A Second Walk Through Wales: By the Revd. Richard Warner, of Bath. In August and September 1798
R. Cruttwell; and sold by G. G. and J. Robinson, Pater-Noster-Row, London, 1800 - 365 páginas
Comentarios de la gente - Escribir un comentario
No encontramos ningún comentario en los lugares habituales.
Otras ediciones - Ver todas
amongst ancient appearance attention banks beautiful brought building Caerleon called carried castle century church circumstance companions complete consequence considerable consists continued cottage curiosity deep direction distance effect English entered equal exhibits extremely face feet five formed former four give half hand head height hill hundred immediately kind king land lead length LETTER lofty manner masses means miles mineral morning mountain nature nearly Neath neighbourhood night Normans object observed occurred once original particular party passed pleasing pounds present probably produced pursued quitted reached received remains remark render respectable rise river road rock Roman round ruins scene scenery seems seen shillings side singular situation soon stands stone taken thousand tion town trees vale valley village Wales walk walls Welsh whole wind wood yards
Página 43 - The winding-sheet of Edward's race ; Give ample room, and verge enough, The characters of hell to trace ; Mark the year, and mark the night, When Severn shall re-echo with affright The shrieks of death, through Berkley's roof that ring, Shrieks of an agonizing King!
Página 188 - As when the moon, refulgent lamp of night, O'er Heaven's clear azure spreads her sacred light, When not a breath disturbs the deep serene, And not a cloud o'ercasts the solemn scene ; Around her throne the vivid planets roll, And stars unnumber'd gild the glowing pole, O'er the dark trees a yellower verdure shed, And tip with silver every mountain's head...
Página 54 - He that has light within his own clear breast May sit i' the centre, and enjoy bright day, But he that hides a dark soul, and foul thoughts Benighted walks under the midday sun; Himself is his own dungeon.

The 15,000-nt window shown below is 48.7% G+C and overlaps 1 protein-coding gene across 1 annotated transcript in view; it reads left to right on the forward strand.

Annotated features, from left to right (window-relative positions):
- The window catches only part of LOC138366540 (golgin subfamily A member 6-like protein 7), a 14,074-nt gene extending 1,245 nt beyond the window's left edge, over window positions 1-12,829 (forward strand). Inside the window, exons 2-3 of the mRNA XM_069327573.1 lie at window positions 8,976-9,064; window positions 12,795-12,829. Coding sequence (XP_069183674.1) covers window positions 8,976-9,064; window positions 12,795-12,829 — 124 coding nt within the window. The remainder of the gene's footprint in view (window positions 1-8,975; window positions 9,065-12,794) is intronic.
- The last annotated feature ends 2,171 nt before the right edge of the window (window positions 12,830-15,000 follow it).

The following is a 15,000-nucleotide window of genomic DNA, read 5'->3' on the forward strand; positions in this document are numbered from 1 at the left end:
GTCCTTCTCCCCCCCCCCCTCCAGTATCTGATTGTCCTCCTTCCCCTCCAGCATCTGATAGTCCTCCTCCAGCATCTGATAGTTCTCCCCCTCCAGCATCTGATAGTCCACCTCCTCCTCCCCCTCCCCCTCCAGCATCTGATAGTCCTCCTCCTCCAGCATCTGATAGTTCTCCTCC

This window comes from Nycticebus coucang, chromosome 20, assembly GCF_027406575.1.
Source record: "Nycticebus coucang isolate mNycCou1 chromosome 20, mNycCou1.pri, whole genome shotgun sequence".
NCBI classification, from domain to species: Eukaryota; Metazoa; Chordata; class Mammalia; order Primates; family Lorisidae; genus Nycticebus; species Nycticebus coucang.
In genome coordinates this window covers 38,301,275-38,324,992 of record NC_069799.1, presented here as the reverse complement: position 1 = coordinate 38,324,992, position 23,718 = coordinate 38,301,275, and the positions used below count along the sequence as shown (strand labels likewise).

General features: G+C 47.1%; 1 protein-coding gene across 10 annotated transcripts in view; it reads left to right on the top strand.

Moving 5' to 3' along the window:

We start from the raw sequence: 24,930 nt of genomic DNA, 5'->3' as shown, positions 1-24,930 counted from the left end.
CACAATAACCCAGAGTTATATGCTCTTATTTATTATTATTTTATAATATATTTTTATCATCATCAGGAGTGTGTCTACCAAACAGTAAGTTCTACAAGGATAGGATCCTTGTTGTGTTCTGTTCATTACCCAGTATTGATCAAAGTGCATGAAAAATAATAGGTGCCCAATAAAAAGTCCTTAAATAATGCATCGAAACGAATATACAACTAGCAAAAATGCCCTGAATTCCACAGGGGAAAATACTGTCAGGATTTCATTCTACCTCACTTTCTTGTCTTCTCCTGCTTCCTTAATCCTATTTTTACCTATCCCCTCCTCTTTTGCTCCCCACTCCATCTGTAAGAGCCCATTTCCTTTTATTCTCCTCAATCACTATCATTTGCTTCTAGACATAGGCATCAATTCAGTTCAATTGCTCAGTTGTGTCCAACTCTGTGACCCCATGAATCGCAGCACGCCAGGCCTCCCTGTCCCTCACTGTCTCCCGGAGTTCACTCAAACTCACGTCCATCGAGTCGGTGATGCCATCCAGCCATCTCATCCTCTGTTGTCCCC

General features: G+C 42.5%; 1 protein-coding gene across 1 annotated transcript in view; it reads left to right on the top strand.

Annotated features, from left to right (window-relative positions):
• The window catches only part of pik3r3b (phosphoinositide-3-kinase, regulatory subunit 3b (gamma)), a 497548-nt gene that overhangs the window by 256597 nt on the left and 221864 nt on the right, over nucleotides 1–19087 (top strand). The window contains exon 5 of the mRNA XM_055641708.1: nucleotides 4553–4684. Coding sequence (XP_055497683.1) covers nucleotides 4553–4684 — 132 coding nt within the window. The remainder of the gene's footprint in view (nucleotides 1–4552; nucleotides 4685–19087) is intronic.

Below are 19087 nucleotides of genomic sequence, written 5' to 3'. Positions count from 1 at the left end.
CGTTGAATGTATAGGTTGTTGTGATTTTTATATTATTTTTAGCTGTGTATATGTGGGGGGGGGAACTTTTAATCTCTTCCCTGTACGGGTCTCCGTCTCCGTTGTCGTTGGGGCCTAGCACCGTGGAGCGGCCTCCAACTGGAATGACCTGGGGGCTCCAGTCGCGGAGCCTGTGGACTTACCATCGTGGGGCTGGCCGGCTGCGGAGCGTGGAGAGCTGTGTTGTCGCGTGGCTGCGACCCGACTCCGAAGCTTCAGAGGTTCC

Página 24 - God speed thee, brave King Arthur, " Thus feasting in thy bowre ; " And Guenever thy goodly Queen, " That fair and peerlesse flowre. " Ye gallant Lords, and Lordings, " I wish you all take heed, " Lest, what ye deem a blooming rose '
Página 28 - Some threwe them under the table, And swore that they had none. Sir Cradock had a little knife, Of steel and iron made ; And in an instant thro' the skull He thrust the shining blade.
Página 27 - Come win this mantle, lady, And do me credit here. " Come win this mantle, lady, For now it shall be thine, If thou hast never done amiss, Sith first I made thee mine.
Página 155 - Are but the beings of a summer's day, Have held the scale of empire, ruled the storm Of mighty war ; then, with unwearied hand, Disdaining little delicacies, seized The plough, and greatly independent lived.
Página 23 - When, lo ! a straunge and cunning boy Before him did appeare. A kirtle and a mantle This boy had him upon, With brooches, rings, and owches, Full daintily bedone.
Página 129 - Spelunca alta fuit vastoque immanis hiatu, Scrupea, tuta lacu nigro nemorumque tenebris, Quam super haud ullae poterant impune volantes Tendere iter pennis : talis sese halitus atris 240 Faucibus effundens supera ad convexa ferebat ; [Unde locum Graii dixerunt nomine Aornon...
Página 268 - Art thou fallen, O Oscar ! in the midst of thy course ? the heart of the aged beats over thee ! He sees thy coming wars ! The wars which ought to come he sees ! They are cut off from thy fame ! When shall joy dwell at Selma ? When shall grief depart from Morven ? My sons fall by degrees : Fingal is the last of his race. My fame begins to pass away. Mine age will be without friends. I shall sit a grey cloud in my hall.